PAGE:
Swift Current, SK – Saskatchewan Stock Growers Association (SSGA) and Parks Canada’s Grasslands National Park (GNP) are teaming up to collaborate on a unique grass bank pilot project to conserve habitat for species at risk, particularly the Greater Sage-grouse, Sprague’s Pipit, and Chestnut-collared Longspur.
“This project is noteworthy because Parks Canada is using cattle to help manage the park,” said SSGA President Shane Jahnke. “This project demonstrates the important benefits of cattle grazing for the environment.”
Grasslands National Park is playing an active role in implementing recovery and conservation for the Greater Sage-grouse in the East Block of the Park by restoring grazing on a landscape where it was excluded for more than 20 years.
“National parks play an important role in contributing to the recovery of species at risk. By combining our conservation efforts in Grasslands National Park with those of local ranchers, we can influence and expand suitable habitat on a scale that would not be possible by any one party working in isolation,” stated Adriana Bacheschi, Acting Field Unit Superintendent, South Saskatchewan Field Unit.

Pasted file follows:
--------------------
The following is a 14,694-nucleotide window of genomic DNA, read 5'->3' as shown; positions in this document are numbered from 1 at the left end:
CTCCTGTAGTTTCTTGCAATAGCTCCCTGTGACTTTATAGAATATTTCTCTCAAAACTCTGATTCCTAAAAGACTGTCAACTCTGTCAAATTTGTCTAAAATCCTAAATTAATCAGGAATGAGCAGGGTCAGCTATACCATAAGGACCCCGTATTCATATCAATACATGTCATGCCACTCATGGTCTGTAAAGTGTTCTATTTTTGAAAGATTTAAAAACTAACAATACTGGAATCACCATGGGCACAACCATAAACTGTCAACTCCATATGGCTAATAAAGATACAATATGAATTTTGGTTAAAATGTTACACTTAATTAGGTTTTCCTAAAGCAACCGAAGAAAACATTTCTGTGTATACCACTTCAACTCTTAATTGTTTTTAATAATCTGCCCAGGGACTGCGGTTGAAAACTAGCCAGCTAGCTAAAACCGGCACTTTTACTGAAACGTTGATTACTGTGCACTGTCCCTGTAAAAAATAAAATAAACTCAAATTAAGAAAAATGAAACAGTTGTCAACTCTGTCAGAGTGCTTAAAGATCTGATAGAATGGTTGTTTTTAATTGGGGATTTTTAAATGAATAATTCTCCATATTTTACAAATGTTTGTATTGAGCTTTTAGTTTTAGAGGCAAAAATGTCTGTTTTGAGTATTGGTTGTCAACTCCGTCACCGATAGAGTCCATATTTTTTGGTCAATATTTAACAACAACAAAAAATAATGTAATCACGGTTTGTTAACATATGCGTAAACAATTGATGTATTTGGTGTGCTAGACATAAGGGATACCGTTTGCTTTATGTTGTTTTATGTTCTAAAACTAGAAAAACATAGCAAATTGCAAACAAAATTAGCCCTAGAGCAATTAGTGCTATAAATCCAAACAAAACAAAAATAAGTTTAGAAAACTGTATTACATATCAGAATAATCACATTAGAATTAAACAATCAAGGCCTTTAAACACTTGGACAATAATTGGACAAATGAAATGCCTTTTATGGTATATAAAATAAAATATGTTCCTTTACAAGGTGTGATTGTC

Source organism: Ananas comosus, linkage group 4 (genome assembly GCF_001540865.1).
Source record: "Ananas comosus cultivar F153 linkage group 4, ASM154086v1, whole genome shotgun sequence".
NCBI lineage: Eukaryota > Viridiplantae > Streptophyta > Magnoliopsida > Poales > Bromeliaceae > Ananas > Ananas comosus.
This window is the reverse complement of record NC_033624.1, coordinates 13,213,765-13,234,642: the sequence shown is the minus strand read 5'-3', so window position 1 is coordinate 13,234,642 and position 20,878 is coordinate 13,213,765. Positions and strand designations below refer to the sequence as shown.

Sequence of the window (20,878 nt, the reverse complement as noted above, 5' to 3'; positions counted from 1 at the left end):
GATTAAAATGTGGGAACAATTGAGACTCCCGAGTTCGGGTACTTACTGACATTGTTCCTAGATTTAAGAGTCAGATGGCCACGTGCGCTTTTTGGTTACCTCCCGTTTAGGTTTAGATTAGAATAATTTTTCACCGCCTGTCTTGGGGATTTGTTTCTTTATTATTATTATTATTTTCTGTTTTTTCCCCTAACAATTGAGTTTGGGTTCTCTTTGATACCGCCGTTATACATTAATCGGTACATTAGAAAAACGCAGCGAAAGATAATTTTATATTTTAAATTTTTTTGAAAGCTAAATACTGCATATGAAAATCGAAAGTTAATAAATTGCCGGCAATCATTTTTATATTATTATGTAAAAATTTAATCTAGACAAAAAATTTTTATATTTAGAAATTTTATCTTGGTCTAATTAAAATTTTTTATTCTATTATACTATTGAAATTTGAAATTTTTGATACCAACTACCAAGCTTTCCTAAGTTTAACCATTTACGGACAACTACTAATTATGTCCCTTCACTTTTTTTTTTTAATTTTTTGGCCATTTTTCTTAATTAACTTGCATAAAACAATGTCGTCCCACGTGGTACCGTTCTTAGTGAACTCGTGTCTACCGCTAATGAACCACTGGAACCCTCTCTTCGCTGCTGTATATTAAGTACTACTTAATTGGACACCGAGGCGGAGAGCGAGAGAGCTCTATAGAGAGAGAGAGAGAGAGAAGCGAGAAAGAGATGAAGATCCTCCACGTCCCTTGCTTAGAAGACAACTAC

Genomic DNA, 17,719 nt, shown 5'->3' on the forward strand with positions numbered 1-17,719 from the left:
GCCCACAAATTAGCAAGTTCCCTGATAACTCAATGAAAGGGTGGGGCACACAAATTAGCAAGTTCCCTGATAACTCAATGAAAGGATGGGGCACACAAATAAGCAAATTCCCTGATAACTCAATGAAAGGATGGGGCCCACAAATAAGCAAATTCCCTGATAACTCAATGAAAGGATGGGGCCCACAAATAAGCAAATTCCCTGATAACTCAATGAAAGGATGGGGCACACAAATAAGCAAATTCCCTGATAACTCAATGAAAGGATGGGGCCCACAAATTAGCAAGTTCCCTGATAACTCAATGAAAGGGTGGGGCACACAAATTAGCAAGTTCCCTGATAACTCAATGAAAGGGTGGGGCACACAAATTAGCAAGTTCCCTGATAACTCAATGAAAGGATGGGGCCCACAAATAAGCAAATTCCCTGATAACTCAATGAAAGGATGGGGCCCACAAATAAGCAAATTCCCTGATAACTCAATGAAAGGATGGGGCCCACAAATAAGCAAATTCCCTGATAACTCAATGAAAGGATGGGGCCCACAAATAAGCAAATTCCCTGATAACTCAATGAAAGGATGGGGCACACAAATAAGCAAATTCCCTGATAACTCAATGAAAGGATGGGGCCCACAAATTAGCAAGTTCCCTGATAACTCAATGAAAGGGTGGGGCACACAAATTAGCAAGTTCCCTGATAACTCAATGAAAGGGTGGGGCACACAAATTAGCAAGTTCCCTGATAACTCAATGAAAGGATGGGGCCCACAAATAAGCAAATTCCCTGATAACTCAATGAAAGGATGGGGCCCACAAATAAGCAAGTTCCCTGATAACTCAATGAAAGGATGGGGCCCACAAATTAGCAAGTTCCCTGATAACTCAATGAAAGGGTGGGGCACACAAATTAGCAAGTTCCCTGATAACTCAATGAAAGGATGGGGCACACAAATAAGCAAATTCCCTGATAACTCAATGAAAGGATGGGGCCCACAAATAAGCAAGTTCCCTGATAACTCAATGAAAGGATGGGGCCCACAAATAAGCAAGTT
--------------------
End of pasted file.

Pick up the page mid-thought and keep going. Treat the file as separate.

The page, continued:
The project area covers 40,000 acres of public and private land, much of which is considered critical habitat for Greater Sage-grouse, Sprague’s Pipits, and Chestnut-collared Longspurs. Local ranchers will manage grazing on portions of the East Block of GNP and their adjacent private land with a goal of achieving habitat targets for the three species. Habitat targets are set and measured by the South of the Divide Conservation Action Program. Ranchers benefit from the program when they meet the habitat targets through a reduced grazing fee on GNP land, and through a financial incentive from SSGA through the Species at Risk Partnerships on Agriculture Land (SARPAL) program. The project is being undertaken with financial support of Environment and Climate Change Canada through the SARPAL fund.
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